In the whole campaign, which has lasted a few months, they've only explored less than half of level 1... of course the dungeon was designed to be approached in multiple forays and for some areas to be "missed". There are also multiple entrances and ways to move up and down in the dungeon. Conceivably, we could have multiple parties exploring the dungeon, but so far I only have 1 group for it (down to 7 players right now, but that's not a bad number).
 


GlaziusF

First Post
In the Age of Worms adventure path, IIRC, the dungeon you visit in the very first adventure contains a disactivated portal that you activate (and go through) a few adventures later.

AR

This is probably a good way to approach "saving something for later" - something that looks significant but which the players can't artificially bypass (ie tunnel through 250' of rock to get around a magic barrier).
 

Jack7

First Post
I designed a dungeon crawl one time (I'll put up a description of it elsewhere, in my Adventure's Thread) that included a moving or sweeping artifact that had been created by a seemingly long dead Wizard. The Wizard had an ancient reputation in history for being extremely ingenious, and powerful, but also for being cruel and evil.

As the artifact moved through the dungeon anyone caught in it's path was transported either forwards or backwards in time (it operated on an oscillating, but patterned basis). Sometimes they were transported backwards to a time when the dungeon design was primitive, or unfinished, sometimes forwards to where it was far more complex in design. (It could not as a matter of it's normal operation transport anyone or anything back to a time before it was created.) In different eras the players would encounter different areas of the dungeon (because of what time period they encountered it), different creatures, treasures, furnishings, traps, puzzles, etc.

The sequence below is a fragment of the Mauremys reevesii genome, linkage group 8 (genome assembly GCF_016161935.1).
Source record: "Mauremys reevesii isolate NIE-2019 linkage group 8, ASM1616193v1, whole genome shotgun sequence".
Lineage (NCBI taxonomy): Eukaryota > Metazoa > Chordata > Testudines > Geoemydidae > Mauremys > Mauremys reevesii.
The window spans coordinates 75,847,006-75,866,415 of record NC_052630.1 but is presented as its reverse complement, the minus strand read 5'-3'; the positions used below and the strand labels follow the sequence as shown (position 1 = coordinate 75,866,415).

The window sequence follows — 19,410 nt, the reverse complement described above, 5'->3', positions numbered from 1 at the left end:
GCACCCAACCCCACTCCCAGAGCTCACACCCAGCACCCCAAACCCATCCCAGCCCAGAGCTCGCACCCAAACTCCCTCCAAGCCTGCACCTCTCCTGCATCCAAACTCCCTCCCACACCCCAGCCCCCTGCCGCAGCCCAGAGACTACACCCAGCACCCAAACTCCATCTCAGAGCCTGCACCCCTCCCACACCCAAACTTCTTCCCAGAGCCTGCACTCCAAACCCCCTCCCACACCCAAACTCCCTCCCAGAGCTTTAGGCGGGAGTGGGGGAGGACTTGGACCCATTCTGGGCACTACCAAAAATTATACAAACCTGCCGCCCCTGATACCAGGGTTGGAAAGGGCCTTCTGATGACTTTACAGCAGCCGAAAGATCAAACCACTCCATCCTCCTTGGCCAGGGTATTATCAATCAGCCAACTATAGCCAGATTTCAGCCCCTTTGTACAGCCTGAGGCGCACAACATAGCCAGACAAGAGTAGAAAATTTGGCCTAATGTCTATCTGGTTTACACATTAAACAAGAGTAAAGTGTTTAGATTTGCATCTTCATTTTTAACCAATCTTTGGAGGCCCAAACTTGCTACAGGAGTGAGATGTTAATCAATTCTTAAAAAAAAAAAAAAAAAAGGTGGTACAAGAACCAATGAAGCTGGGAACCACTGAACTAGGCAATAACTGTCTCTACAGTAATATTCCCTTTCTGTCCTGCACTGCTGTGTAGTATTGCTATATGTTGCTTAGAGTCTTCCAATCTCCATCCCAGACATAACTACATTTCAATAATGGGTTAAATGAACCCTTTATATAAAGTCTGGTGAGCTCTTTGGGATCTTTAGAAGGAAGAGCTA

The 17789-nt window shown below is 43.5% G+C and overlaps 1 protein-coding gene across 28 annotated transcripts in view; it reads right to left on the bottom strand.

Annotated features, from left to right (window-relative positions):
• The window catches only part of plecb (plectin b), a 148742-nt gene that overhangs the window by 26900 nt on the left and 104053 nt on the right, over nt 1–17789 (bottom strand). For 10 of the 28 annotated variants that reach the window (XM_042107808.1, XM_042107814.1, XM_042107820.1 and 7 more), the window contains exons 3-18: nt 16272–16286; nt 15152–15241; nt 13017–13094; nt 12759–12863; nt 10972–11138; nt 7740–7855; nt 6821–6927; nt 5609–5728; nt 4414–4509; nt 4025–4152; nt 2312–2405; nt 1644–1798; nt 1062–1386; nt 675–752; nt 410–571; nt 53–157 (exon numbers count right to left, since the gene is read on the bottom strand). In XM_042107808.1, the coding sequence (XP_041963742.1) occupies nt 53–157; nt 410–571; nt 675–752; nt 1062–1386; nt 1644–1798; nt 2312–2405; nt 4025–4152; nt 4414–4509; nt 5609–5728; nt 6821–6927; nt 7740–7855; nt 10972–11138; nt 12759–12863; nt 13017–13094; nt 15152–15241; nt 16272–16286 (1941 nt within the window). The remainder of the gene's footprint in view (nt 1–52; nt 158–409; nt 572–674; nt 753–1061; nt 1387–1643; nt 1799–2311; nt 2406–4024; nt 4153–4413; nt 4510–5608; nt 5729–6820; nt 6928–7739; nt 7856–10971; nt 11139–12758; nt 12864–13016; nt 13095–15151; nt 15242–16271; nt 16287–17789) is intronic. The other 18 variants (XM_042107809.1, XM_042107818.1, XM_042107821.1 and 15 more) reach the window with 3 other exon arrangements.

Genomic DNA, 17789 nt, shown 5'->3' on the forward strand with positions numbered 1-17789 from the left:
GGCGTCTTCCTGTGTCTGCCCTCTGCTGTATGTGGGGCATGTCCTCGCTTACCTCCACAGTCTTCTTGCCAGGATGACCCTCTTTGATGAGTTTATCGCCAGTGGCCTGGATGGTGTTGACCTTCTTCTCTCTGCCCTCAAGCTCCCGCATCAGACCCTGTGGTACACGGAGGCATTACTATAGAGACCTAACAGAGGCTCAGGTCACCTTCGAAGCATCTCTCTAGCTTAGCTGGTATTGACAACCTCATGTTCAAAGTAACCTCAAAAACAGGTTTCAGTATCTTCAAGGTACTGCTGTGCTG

Because of the nature of the artifact it existed in the dungeon at any and every era simultaneously, so that the players always were being moved around in time, and sometimes in space.

The mission was to recover a rumored device that would allow the recovery of a True piece of the Cross which according to prophecy would allow Samarkand to stave off a coming invasion. The trouble was that the piece of the Cross, was according to the same prophecy, on another world and could not be recovered for another 600 years in any case. Nevertheless the prophecy also spoke of where to look for the piece of the Cross (the relic) and when the party was sent to that locale on an expedition they dug underground and into a set of catacombs that led into the "Tesseract" (or dungeon) of the time device. By the time they began to encounter the device and figured out it was sweeping them through time they began to realize how they could actually recover the artifact they were searching for.

The real trick of course was to try and maneuver the device (or gain limited control of it) to try to take them to the time period of the Wizard to see what he was really like, and if he could help them locate the piece of the Cross and then return it to their own era to assist with the invasion against Samarkand. What they didn't know is that they kept re-encountering the Wizard over and over again in different guises at different times and places and forms in the dungeon because like the device he had created he was now in constant flux and existing simultaneously in every era of the dungeon as well. (The Elturgic magics he had used to create the device had inadvertently transformed him as well.) The dungeon itself had become his "time trap and time capsule." So in order to help the party get the piece of the Cross, he wanted them to help him regain control of the time device, so he could shut it down and finally die.

Anyways, in that case, time travel was the way I got around the whole problem of the "crawl design" and how players were able to explore and re-explore the same place over and over again and have the dungeon itself in a constant state of change as well.